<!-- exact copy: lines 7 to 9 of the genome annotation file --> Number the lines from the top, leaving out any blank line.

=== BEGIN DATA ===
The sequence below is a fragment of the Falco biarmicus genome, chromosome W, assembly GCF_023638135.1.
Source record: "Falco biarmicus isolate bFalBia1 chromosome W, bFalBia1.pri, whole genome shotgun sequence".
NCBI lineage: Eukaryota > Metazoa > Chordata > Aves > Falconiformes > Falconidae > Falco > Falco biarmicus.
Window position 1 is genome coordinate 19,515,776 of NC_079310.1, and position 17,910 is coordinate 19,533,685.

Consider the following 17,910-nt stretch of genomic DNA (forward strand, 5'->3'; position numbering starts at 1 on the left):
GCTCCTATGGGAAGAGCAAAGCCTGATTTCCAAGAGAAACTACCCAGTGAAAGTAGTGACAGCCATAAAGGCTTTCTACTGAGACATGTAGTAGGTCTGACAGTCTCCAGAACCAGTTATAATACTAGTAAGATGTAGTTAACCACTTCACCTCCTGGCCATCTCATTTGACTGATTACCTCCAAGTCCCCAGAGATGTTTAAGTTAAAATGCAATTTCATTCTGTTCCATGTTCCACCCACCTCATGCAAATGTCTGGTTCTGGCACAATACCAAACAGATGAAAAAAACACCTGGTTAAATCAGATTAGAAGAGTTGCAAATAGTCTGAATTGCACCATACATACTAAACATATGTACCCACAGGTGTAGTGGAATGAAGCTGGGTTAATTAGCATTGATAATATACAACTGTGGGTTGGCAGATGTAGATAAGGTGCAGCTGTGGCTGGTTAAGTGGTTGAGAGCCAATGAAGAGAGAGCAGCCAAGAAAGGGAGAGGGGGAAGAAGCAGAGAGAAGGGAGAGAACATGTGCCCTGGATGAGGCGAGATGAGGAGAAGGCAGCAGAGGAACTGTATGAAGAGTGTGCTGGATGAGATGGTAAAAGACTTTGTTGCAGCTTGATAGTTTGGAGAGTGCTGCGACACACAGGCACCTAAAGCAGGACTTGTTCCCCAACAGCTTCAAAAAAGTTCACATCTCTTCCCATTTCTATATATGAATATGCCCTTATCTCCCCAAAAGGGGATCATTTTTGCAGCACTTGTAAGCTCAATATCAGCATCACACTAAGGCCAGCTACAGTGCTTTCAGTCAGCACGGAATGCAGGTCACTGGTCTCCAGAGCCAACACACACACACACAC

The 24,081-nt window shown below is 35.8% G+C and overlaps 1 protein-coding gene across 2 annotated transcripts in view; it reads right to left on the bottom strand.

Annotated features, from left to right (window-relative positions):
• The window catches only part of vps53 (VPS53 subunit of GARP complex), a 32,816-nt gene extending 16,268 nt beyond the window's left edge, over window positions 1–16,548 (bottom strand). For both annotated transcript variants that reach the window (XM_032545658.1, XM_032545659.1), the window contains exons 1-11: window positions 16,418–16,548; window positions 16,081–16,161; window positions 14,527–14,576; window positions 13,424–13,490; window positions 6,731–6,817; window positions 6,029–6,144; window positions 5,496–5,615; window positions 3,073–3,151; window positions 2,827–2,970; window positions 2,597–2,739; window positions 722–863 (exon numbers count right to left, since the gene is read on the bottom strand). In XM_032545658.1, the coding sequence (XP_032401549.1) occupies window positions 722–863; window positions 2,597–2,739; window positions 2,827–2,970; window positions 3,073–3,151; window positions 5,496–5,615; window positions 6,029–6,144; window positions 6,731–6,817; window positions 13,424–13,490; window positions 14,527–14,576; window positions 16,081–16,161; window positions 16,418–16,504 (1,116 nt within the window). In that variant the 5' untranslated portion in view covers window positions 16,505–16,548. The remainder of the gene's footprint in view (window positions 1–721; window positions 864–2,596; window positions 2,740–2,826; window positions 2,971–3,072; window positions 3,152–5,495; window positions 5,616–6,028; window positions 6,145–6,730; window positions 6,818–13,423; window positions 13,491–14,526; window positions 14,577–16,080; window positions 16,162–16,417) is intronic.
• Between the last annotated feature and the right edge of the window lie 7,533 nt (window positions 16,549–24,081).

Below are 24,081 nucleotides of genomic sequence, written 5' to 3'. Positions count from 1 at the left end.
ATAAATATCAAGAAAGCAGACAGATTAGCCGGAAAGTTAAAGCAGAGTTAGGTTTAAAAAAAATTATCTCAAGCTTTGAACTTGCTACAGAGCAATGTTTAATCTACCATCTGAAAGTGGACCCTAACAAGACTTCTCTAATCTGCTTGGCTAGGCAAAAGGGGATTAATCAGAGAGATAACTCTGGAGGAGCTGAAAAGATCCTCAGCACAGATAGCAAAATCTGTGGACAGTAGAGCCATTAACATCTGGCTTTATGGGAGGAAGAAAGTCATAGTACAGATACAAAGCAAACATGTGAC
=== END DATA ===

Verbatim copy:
The 24,081-nt window shown below is 35.8% G+C and overlaps 1 protein-coding gene across 2 annotated transcripts in view; it reads right to left on the bottom strand.

Annotated features, from left to right (window-relative positions):
• The window catches only part of vps53 (VPS53 subunit of GARP complex), a 32,816-nt gene extending 16,268 nt beyond the window's left edge, over window positions 1–16,548 (bottom strand). For both annotated transcript variants that reach the window (XM_032545658.1, XM_032545659.1), the window contains exons 1-11: window positions 16,418–16,548; window positions 16,081–16,161; window positions 14,527–14,576; window positions 13,424–13,490; window positions 6,731–6,817; window positions 6,029–6,144; window positions 5,496–5,615; window positions 3,073–3,151; window positions 2,827–2,970; window positions 2,597–2,739; window positions 722–863 (exon numbers count right to left, since the gene is read on the bottom strand). In XM_032545658.1, the coding sequence (XP_032401549.1) occupies window positions 722–863; window positions 2,597–2,739; window positions 2,827–2,970; window positions 3,073–3,151; window positions 5,496–5,615; window positions 6,029–6,144; window positions 6,731–6,817; window positions 13,424–13,490; window positions 14,527–14,576; window positions 16,081–16,161; window positions 16,418–16,504 (1,116 nt within the window). In that variant the 5' untranslated portion in view covers window positions 16,505–16,548. The remainder of the gene's footprint in view (window positions 1–721; window positions 864–2,596; window positions 2,740–2,826; window positions 2,971–3,072; window positions 3,152–5,495; window positions 5,616–6,028; window positions 6,145–6,730; window positions 6,818–13,423; window positions 13,491–14,526; window positions 14,577–16,080; window positions 16,162–16,417) is intronic.